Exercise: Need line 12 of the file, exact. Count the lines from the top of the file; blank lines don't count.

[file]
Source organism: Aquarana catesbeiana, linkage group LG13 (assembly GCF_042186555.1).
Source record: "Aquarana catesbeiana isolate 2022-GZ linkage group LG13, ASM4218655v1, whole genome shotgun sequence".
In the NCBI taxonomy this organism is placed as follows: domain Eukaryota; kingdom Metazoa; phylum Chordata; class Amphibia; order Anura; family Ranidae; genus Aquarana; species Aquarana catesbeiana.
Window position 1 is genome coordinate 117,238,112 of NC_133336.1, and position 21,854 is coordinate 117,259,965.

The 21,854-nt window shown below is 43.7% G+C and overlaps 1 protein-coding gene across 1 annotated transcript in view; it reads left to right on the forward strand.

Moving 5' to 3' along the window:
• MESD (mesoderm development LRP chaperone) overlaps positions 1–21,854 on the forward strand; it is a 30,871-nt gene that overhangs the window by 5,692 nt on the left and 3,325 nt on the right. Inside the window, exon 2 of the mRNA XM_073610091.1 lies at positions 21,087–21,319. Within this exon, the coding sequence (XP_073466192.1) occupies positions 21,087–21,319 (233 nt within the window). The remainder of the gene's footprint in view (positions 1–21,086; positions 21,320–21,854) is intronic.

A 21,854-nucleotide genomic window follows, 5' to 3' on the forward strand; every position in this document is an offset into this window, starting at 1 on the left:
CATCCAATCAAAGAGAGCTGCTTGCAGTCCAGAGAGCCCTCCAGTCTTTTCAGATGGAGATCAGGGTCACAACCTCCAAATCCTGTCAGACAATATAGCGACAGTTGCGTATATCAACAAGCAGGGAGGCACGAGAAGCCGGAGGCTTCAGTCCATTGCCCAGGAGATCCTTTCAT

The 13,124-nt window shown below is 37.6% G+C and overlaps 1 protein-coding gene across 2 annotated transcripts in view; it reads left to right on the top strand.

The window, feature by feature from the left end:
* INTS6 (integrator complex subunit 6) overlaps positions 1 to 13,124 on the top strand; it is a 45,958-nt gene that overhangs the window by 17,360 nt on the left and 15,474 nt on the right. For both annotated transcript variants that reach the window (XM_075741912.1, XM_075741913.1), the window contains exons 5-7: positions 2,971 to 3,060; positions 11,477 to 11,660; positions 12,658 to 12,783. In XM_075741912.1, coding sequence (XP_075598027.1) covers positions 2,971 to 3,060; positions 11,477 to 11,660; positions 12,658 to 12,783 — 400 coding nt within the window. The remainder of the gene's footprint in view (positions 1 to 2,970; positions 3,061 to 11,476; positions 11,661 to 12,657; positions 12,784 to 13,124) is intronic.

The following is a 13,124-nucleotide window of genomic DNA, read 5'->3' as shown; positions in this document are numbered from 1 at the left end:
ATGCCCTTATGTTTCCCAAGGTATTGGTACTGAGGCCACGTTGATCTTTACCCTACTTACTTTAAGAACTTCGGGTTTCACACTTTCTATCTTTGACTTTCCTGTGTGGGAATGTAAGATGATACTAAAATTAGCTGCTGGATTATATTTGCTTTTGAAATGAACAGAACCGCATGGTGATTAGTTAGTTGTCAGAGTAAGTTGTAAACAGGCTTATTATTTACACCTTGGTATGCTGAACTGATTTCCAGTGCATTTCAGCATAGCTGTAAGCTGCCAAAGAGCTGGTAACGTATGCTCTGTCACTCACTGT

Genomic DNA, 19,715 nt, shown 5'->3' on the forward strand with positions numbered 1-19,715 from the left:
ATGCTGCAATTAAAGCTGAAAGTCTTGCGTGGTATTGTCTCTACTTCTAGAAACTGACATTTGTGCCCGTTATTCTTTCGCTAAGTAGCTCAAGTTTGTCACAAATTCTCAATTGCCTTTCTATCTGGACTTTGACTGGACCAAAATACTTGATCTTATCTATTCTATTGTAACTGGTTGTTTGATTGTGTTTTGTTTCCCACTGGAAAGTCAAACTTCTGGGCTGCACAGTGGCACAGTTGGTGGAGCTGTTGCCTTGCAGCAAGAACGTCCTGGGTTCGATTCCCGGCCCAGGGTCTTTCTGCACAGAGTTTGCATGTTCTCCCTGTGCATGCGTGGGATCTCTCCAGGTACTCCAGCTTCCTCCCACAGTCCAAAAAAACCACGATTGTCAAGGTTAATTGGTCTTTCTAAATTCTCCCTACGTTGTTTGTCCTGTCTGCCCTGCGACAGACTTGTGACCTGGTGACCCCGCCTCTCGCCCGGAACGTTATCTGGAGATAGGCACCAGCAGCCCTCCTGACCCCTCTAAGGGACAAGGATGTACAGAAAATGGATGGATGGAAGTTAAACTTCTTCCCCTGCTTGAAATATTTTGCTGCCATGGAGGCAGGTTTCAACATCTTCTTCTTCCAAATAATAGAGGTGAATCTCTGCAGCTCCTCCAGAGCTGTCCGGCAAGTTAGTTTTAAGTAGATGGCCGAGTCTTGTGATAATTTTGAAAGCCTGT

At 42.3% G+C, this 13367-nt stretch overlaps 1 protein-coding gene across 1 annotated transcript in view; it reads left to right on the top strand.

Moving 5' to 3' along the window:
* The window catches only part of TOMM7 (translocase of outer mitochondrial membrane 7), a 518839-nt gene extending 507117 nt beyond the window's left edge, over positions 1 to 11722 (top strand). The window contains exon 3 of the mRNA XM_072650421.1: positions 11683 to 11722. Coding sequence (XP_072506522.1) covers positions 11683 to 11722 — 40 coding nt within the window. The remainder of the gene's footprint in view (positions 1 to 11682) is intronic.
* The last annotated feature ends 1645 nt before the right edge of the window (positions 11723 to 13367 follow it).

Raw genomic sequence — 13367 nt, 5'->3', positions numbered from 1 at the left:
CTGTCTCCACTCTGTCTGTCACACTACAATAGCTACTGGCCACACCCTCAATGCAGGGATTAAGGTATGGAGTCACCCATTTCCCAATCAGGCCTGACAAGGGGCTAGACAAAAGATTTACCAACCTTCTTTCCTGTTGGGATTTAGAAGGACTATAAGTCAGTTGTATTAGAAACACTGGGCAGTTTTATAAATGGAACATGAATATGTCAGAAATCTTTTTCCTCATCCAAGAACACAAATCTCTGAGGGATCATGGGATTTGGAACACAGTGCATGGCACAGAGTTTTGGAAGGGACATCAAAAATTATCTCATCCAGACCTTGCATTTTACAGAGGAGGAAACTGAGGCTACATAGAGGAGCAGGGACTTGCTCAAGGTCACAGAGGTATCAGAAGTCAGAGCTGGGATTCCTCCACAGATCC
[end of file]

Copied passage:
* INTS6 (integrator complex subunit 6) overlaps positions 1 to 13,124 on the top strand; it is a 45,958-nt gene that overhangs the window by 17,360 nt on the left and 15,474 nt on the right. For both annotated transcript variants that reach the window (XM_075741912.1, XM_075741913.1), the window contains exons 5-7: positions 2,971 to 3,060; positions 11,477 to 11,660; positions 12,658 to 12,783. In XM_075741912.1, coding sequence (XP_075598027.1) covers positions 2,971 to 3,060; positions 11,477 to 11,660; positions 12,658 to 12,783 — 400 coding nt within the window. The remainder of the gene's footprint in view (positions 1 to 2,970; positions 3,061 to 11,476; positions 11,661 to 12,657; positions 12,784 to 13,124) is intronic.